Settling velocities of coarse organic solids

Aaron J. Pietsch, John A. Chapman

Research output: Contribution to journalArticlepeer-review


The settling velocity of a particle is an integral parameter in stormwater modeling and design. The settling velocity can be used to predict the fate and transport of stormwater particles and if the particles contribute to nutrient loading in a watershed. Prediction of settling velocity for inorganic particles is generally well-researched and well-understood. Organic particles tend to vary widely in their physical properties and there are currently no set standards or empirical equations for estimating the settling velocity of organic particles. This paper presents data from tree leaves and seeds settling velocity experiments to better understand how organic particles settle in the context of settling velocity equations such as the one developed by Ferguson and Church. Analysis of the collected data showed that the second of the two drag coefficients (C2) used in the Ferguson and Church Equation was sensitive to particle type and shape. By averaging C2 by particle type and species, there was a correlation between the observed settling velocity and the settling velocity predicted by the Ferguson and Church Equation (R2 = 0.83). With these results, stormwater modelers and designers are equipped with a better understanding of how to represent common organic particles in terms of settling velocity. Additional research on a wider variety of organic particle types and species would expand on the dataset presented here.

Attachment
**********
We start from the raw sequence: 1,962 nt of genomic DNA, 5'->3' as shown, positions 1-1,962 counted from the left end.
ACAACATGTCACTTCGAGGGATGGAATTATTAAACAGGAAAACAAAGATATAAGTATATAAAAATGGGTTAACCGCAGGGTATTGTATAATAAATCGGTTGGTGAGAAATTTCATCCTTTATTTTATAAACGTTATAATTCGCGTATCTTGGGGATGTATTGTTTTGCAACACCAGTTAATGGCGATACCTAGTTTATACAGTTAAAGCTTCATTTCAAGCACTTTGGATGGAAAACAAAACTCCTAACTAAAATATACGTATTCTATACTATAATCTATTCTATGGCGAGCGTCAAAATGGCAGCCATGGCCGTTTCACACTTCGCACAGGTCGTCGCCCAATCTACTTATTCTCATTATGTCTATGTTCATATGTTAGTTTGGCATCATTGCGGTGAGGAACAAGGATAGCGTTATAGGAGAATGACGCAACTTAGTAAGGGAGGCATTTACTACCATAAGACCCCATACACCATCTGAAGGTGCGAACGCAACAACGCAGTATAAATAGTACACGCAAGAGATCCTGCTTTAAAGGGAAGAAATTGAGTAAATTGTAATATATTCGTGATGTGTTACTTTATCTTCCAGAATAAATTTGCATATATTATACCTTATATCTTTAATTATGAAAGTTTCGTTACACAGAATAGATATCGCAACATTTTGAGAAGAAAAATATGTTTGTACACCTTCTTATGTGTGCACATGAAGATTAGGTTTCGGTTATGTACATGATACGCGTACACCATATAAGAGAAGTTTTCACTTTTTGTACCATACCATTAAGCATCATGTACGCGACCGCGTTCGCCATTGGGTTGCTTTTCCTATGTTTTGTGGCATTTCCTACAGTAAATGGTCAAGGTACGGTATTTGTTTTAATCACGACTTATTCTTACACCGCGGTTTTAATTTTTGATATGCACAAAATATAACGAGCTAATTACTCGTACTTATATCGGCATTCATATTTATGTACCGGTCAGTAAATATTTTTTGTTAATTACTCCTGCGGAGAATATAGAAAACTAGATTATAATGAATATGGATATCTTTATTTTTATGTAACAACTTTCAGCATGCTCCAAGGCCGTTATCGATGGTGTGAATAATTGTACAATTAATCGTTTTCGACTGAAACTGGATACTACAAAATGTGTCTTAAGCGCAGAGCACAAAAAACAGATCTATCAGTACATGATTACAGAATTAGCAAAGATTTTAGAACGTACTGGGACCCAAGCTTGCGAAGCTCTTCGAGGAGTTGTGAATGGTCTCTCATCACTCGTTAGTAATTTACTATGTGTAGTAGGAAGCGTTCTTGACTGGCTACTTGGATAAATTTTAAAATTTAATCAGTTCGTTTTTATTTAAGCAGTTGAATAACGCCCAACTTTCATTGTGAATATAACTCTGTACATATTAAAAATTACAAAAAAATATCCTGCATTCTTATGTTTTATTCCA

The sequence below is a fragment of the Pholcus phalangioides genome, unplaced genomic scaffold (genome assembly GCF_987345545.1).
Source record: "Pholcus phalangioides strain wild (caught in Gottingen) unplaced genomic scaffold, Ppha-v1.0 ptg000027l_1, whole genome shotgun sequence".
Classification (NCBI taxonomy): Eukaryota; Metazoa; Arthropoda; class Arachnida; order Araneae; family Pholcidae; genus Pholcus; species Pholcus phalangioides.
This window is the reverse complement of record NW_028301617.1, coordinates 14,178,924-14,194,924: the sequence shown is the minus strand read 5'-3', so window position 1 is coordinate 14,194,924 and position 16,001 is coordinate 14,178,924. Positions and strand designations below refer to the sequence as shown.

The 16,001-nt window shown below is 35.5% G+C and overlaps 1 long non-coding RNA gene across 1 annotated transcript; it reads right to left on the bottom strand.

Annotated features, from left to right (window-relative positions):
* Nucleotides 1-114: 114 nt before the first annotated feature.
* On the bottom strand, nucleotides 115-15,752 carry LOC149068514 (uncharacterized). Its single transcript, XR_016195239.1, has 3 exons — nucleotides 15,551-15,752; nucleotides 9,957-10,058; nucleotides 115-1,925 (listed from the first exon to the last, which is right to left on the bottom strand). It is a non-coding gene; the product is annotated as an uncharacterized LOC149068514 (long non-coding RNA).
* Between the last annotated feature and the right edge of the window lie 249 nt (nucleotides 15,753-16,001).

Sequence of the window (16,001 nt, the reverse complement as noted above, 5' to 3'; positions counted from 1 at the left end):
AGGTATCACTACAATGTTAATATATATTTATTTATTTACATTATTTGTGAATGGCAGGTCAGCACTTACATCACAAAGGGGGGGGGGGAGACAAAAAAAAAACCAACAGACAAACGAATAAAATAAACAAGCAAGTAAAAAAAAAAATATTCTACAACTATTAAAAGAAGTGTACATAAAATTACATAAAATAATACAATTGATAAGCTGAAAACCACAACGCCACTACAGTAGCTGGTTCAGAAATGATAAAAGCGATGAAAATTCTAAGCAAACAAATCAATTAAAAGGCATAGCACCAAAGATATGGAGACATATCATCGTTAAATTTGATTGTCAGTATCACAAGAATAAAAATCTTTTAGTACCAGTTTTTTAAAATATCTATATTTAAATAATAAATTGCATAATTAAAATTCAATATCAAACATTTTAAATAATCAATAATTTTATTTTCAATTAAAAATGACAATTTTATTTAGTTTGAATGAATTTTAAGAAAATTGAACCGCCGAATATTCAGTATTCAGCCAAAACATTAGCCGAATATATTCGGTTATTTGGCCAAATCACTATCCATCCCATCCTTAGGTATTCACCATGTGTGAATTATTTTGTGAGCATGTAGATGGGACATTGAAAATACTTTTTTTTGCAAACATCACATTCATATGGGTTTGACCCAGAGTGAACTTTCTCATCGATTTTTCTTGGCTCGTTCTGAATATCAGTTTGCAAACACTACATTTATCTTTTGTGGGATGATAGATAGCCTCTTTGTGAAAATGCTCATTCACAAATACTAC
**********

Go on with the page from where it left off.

Original languageEnglish (US)
Article number12436
JournalScientific reports
Issue number1
StatePublished - Dec 2023

Bibliographical note

Funding Information:
This project was supported by the Minnesota Stormwater Research and Technology Transfer Program administered by the University of Minnesota Water Resources Center through an appropriation from the Clean Water Fund established by Minnesota Clean Water Land and Legacy Amendment and from the Minnesota Stormwater Research Council with financial contributions from: Capitol Region Watershed District, Comfort Lake-Forest Lake Watershed District, Mississippi Watershed Management Organization, Nine Mile Creek Watershed District, Ramsey-Washington Metro Watershed District, South Washington Watershed District, City of Edina, City of Minnetonka, City of Woodbury, and, Wenck Associates, Minnesota Cities Stormwater Coalition.

Publisher Copyright:
© 2023, The Author(s).

PubMed: MeSH publication types

  • Journal Article


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